Thursday, September 24, 2009


Tonight, for the first time in a long time, I cannot sleep. A lot of thoughts are swirling in my head, so the blog is my outlet.

I think many people have forgotten why we invaded Afghanistan. And I also think many people think that Al-Qaeda and Taliban are synonyms.

I try to see the positive aspects in life, but I'm afraid that I can longer see that in Afghanistan. The lack of direction, guidance and strategy is say the least. The newness haze of my situation has warn off and I'm staring the truth in the eyes. What we're doing here is not an effective counter-insurgency strategy and no one knows how to make it right. And we will probably never get it right.

The past several weeks have been hard. Our R&R program was canceled without reason. Leave is not available to everyone in the unit. And the shop has been busy.
We had a flash flood destroy a critical bridge on one of the highways and we had to find a solution. We also had twenty new projects to award...and that meant reviewing 450 proposals, selecting a winning contractor and signing the contract. In 12 days. We can build all these schools, but are they, alone, really defeating the insurgency? When we visit a school that the PRT built five years ago and it's had no maintenance since, tell me what I should think about the 20 school projects we currently have under construction. Governance has not caught up to development.

I love the quote, "Where the road ends, the insurgency begins." I believe in it 100%. Why else would the Taliban have attacked our road projects over a dozen times in the past three months? Why else would they intimate the construction workers and contractors? Why else would they kill effective village elders who support the road? It's because the project is effective to their demise. But will the PRT be building any more roads in the near future? The answer is no. I've been told by higher headquarters that it's not the PRT's job and that we need to focus on small scale projects. I've been told by an aeronautical engineer that the PRT does not have the expertise to build roads, but his organization does. How many civil engineers does it take to convince people that we have the expertise, experience and capability to build excellent quality roads? Because I have 10 and we have the roads as our proof!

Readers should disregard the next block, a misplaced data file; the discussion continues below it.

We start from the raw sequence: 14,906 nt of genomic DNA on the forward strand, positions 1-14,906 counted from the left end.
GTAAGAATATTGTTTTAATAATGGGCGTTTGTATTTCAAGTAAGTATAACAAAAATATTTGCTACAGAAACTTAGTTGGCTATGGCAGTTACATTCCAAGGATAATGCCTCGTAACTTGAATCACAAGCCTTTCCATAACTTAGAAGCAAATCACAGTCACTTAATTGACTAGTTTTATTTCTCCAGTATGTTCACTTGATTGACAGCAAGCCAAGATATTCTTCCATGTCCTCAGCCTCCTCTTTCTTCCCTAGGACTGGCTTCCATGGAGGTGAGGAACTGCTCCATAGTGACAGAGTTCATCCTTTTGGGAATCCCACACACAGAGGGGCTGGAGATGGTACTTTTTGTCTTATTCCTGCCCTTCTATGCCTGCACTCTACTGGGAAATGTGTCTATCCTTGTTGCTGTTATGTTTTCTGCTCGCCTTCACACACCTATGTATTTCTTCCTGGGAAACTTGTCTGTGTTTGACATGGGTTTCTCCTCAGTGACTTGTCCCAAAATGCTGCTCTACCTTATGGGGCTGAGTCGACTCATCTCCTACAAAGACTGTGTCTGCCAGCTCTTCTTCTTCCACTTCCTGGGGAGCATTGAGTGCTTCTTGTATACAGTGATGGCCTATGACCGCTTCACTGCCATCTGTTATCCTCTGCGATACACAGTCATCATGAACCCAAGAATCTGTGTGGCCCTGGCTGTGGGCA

Unfortunately I feel that I am at the end of my rope. This PRT experience has been so disappointing that the only way I can cope is to stop caring and continue to count down the days (184). And we don't have the best team one could wish for, which amplifies the disappointment. I'm ready to move to Switzerland and just forget.........Afghanistan what? Where's that? And civilian clothes look better and better as I'm on my 186th straight day of choosing between the green outfit or the blue outfit. I wish Scott and I were on the same page, like we usually are. But when it comes to this issue, I'm afraid that we are reading different books. Hence, the source of my insomnia.